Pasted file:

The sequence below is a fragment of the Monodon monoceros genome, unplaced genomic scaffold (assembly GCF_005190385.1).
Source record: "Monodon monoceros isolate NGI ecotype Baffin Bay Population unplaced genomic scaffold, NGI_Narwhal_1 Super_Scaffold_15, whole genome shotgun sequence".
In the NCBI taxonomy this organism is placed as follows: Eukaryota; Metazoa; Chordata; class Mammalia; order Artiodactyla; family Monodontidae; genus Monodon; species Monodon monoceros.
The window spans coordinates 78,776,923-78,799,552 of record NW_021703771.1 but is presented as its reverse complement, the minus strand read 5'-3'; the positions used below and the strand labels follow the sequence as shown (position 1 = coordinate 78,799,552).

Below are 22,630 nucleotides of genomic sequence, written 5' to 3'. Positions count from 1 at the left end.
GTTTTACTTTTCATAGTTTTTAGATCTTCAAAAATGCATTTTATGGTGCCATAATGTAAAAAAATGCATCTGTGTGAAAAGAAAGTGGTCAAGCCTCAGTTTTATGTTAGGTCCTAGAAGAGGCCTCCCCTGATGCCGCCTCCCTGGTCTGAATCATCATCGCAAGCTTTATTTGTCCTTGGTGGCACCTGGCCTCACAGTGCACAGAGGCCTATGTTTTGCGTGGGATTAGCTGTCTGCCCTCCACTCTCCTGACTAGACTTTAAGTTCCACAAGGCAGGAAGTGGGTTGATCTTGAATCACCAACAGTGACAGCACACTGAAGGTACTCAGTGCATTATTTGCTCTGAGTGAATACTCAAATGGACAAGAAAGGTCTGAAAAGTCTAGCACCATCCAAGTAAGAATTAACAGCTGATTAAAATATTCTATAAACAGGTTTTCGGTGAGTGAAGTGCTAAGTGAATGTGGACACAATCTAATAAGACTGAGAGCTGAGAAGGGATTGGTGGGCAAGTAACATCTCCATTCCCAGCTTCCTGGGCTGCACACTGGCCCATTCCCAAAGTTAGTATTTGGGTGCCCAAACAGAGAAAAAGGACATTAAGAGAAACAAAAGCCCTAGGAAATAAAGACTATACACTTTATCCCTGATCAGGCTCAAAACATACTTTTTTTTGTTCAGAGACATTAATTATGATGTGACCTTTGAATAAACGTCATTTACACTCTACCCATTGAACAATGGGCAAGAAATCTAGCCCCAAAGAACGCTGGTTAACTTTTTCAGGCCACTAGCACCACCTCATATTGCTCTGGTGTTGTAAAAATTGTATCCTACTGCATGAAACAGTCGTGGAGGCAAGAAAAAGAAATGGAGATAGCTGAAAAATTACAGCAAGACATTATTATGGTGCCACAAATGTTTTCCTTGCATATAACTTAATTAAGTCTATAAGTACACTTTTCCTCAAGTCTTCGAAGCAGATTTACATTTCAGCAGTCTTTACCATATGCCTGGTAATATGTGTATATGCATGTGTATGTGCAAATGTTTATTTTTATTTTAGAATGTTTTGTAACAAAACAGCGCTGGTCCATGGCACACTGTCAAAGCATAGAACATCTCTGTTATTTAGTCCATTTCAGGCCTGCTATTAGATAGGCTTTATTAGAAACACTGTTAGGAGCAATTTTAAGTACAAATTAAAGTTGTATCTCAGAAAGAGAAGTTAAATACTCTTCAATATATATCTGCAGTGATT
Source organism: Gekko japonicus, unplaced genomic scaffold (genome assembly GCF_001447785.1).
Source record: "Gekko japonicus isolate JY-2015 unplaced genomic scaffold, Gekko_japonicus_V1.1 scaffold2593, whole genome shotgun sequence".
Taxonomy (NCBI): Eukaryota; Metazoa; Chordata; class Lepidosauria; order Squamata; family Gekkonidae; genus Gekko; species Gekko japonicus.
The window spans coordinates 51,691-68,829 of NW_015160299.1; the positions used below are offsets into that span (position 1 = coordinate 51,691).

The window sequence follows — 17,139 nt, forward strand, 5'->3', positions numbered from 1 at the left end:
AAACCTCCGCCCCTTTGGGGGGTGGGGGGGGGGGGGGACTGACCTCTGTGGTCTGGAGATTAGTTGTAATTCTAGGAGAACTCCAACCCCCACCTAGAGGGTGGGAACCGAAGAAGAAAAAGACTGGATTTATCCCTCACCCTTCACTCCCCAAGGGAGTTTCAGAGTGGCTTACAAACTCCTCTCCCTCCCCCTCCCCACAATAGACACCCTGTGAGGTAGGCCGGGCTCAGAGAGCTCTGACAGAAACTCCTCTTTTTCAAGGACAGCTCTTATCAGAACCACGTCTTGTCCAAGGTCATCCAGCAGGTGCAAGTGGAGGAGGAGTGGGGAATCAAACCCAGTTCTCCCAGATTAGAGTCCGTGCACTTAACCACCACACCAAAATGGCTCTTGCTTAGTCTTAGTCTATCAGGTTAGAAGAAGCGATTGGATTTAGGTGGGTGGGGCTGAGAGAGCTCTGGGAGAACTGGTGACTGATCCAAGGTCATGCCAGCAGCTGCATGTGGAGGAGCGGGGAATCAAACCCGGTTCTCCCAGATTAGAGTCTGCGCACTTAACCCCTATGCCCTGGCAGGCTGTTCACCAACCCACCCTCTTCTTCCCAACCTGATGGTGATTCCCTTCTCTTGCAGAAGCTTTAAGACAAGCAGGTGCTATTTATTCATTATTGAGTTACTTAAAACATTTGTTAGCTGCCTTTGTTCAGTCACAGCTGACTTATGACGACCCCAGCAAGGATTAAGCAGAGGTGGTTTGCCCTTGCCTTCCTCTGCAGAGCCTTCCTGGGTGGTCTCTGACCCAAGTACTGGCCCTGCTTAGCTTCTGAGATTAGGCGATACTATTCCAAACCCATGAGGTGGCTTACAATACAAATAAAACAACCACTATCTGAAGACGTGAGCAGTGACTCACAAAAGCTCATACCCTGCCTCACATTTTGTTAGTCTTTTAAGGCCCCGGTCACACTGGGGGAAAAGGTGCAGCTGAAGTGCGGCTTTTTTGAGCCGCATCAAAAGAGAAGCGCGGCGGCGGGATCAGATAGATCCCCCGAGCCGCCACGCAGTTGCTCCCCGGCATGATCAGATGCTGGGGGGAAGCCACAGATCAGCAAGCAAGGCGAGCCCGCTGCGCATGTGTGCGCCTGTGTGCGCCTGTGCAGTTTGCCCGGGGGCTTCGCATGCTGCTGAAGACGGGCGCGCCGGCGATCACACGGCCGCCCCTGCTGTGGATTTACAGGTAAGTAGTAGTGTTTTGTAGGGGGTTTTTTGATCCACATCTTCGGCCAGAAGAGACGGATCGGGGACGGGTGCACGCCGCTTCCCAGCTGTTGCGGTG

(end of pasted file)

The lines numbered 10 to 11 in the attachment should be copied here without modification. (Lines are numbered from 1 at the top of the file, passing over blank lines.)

The window spans coordinates 51,691-68,829 of NW_015160299.1; the positions used below are offsets into that span (position 1 = coordinate 51,691).

The window sequence follows — 17,139 nt, forward strand, 5'->3', positions numbered from 1 at the left end: